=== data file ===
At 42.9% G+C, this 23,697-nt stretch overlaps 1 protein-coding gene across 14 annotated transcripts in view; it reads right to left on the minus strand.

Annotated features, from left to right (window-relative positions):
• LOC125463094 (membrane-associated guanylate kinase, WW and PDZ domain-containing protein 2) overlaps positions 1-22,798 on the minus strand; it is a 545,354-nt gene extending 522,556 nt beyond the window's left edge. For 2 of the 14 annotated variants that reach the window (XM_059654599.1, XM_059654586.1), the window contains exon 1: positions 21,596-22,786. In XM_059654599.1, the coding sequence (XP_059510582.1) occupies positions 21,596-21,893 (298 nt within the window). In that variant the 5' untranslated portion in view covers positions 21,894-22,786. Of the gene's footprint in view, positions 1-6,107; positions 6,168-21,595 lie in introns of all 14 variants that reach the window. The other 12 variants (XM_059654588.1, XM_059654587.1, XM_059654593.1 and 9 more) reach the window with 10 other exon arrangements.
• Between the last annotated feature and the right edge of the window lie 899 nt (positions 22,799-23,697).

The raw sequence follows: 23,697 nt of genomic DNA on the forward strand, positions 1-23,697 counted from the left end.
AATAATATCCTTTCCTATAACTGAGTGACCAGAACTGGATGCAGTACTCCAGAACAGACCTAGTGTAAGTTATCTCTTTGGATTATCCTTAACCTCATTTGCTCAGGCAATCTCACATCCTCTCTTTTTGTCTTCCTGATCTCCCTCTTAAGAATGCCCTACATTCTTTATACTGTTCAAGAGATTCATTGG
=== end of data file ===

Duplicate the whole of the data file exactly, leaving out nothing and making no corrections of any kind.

At 42.9% G+C, this 23,697-nt stretch overlaps 1 protein-coding gene across 14 annotated transcripts in view; it reads right to left on the minus strand.

Annotated features, from left to right (window-relative positions):
• LOC125463094 (membrane-associated guanylate kinase, WW and PDZ domain-containing protein 2) overlaps positions 1-22,798 on the minus strand; it is a 545,354-nt gene extending 522,556 nt beyond the window's left edge. For 2 of the 14 annotated variants that reach the window (XM_059654599.1, XM_059654586.1), the window contains exon 1: positions 21,596-22,786. In XM_059654599.1, the coding sequence (XP_059510582.1) occupies positions 21,596-21,893 (298 nt within the window). In that variant the 5' untranslated portion in view covers positions 21,894-22,786. Of the gene's footprint in view, positions 1-6,107; positions 6,168-21,595 lie in introns of all 14 variants that reach the window. The other 12 variants (XM_059654588.1, XM_059654587.1, XM_059654593.1 and 9 more) reach the window with 10 other exon arrangements.
• Between the last annotated feature and the right edge of the window lie 899 nt (positions 22,799-23,697).

The raw sequence follows: 23,697 nt of genomic DNA on the forward strand, positions 1-23,697 counted from the left end.
AATAATATCCTTTCCTATAACTGAGTGACCAGAACTGGATGCAGTACTCCAGAACAGACCTAGTGTAAGTTATCTCTTTGGATTATCCTTAACCTCATTTGCTCAGGCAATCTCACATCCTCTCTTTTTGTCTTCCTGATCTCCCTCTTAAGAATGCCCTACATTCTTTATACTGTTCAAGAGATTCATTGG